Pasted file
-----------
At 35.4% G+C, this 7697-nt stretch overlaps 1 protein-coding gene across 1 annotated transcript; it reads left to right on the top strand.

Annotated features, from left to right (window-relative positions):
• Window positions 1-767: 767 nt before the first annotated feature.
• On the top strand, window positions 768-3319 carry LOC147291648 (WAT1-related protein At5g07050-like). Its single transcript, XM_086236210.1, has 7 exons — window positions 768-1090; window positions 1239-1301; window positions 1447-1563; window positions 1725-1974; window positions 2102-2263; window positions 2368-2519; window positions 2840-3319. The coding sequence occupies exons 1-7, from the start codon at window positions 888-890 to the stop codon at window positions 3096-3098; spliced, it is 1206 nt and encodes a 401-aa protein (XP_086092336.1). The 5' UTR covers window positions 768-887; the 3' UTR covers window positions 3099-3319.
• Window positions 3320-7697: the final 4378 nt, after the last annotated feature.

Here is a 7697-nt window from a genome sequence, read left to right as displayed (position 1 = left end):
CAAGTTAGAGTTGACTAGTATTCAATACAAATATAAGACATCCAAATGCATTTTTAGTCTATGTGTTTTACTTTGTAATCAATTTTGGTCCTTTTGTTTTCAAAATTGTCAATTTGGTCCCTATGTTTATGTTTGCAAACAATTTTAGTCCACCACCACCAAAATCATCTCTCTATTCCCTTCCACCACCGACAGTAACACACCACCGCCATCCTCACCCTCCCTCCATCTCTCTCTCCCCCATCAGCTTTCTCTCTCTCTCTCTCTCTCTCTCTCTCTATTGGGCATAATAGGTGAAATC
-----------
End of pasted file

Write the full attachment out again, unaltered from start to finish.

At 35.4% G+C, this 7697-nt stretch overlaps 1 protein-coding gene across 1 annotated transcript; it reads left to right on the top strand.

Annotated features, from left to right (window-relative positions):
• Window positions 1-767: 767 nt before the first annotated feature.
• On the top strand, window positions 768-3319 carry LOC147291648 (WAT1-related protein At5g07050-like). Its single transcript, XM_086236210.1, has 7 exons — window positions 768-1090; window positions 1239-1301; window positions 1447-1563; window positions 1725-1974; window positions 2102-2263; window positions 2368-2519; window positions 2840-3319. The coding sequence occupies exons 1-7, from the start codon at window positions 888-890 to the stop codon at window positions 3096-3098; spliced, it is 1206 nt and encodes a 401-aa protein (XP_086092336.1). The 5' UTR covers window positions 768-887; the 3' UTR covers window positions 3099-3319.
• Window positions 3320-7697: the final 4378 nt, after the last annotated feature.

Here is a 7697-nt window from a genome sequence, read left to right as displayed (position 1 = left end):
CAAGTTAGAGTTGACTAGTATTCAATACAAATATAAGACATCCAAATGCATTTTTAGTCTATGTGTTTTACTTTGTAATCAATTTTGGTCCTTTTGTTTTCAAAATTGTCAATTTGGTCCCTATGTTTATGTTTGCAAACAATTTTAGTCCACCACCACCAAAATCATCTCTCTATTCCCTTCCACCACCGACAGTAACACACCACCGCCATCCTCACCCTCCCTCCATCTCTCTCTCCCCCATCAGCTTTCTCTCTCTCTCTCTCTCTCTCTCTCTCTATTGGGCATAATAGGTGAAATC